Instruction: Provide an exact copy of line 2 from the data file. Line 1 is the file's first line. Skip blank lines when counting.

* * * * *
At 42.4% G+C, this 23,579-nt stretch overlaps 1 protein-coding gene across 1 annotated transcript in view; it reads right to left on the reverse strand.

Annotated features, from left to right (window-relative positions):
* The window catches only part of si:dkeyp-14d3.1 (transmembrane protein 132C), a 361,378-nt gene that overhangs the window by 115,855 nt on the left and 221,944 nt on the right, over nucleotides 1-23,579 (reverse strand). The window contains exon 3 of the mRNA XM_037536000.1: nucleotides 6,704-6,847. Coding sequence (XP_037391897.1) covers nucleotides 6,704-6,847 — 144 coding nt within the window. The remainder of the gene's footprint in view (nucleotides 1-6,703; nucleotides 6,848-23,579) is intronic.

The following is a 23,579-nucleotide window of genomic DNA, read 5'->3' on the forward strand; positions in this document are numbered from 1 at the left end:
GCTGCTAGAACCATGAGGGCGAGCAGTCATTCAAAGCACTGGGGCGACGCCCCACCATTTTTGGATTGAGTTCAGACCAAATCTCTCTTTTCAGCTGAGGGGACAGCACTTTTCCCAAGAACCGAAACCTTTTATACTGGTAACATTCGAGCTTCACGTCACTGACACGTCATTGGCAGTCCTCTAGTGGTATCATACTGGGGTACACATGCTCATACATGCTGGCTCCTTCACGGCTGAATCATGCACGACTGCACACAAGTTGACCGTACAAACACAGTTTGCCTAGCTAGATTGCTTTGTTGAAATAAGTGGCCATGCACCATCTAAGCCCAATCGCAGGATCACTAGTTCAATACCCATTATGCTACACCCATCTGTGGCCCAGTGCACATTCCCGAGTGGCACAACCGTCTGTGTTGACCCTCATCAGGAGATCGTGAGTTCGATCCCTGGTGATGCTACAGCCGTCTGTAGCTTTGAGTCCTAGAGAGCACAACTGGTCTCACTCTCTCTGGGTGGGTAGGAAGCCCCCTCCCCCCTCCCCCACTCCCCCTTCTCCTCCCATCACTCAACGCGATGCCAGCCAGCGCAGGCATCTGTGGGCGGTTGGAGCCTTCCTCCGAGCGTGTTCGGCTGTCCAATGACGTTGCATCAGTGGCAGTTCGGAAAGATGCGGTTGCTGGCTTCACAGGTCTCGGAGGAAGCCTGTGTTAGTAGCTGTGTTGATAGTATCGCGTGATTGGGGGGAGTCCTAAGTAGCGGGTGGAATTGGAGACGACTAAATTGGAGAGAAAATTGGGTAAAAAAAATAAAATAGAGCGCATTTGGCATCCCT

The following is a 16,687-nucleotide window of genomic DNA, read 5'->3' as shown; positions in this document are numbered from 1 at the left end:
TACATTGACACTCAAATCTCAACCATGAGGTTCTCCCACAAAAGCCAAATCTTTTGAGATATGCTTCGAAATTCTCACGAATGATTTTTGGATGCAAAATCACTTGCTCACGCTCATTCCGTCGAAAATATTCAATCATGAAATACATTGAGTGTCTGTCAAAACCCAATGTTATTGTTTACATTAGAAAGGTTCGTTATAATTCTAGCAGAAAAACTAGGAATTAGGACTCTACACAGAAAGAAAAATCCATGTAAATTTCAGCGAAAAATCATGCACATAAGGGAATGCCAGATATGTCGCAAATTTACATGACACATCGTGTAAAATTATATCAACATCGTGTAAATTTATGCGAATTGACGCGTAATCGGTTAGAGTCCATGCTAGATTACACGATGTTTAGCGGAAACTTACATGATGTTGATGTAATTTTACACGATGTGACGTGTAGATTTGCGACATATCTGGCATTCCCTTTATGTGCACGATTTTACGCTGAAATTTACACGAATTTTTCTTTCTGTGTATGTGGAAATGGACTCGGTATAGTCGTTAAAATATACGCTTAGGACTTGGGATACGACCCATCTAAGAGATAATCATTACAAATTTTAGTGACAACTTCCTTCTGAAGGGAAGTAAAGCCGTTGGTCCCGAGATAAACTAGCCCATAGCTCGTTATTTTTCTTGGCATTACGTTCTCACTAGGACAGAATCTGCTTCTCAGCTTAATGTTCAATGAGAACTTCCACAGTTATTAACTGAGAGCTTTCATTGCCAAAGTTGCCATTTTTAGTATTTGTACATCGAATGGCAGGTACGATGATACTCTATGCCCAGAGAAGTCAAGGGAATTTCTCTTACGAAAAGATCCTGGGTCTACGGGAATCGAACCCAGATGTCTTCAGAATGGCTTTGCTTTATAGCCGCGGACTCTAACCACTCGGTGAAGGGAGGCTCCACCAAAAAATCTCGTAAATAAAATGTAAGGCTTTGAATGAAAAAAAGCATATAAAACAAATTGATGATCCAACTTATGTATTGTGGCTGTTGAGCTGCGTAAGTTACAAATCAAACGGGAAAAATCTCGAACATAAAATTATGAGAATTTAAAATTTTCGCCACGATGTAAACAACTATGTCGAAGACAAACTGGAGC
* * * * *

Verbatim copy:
Annotated features, from left to right (window-relative positions):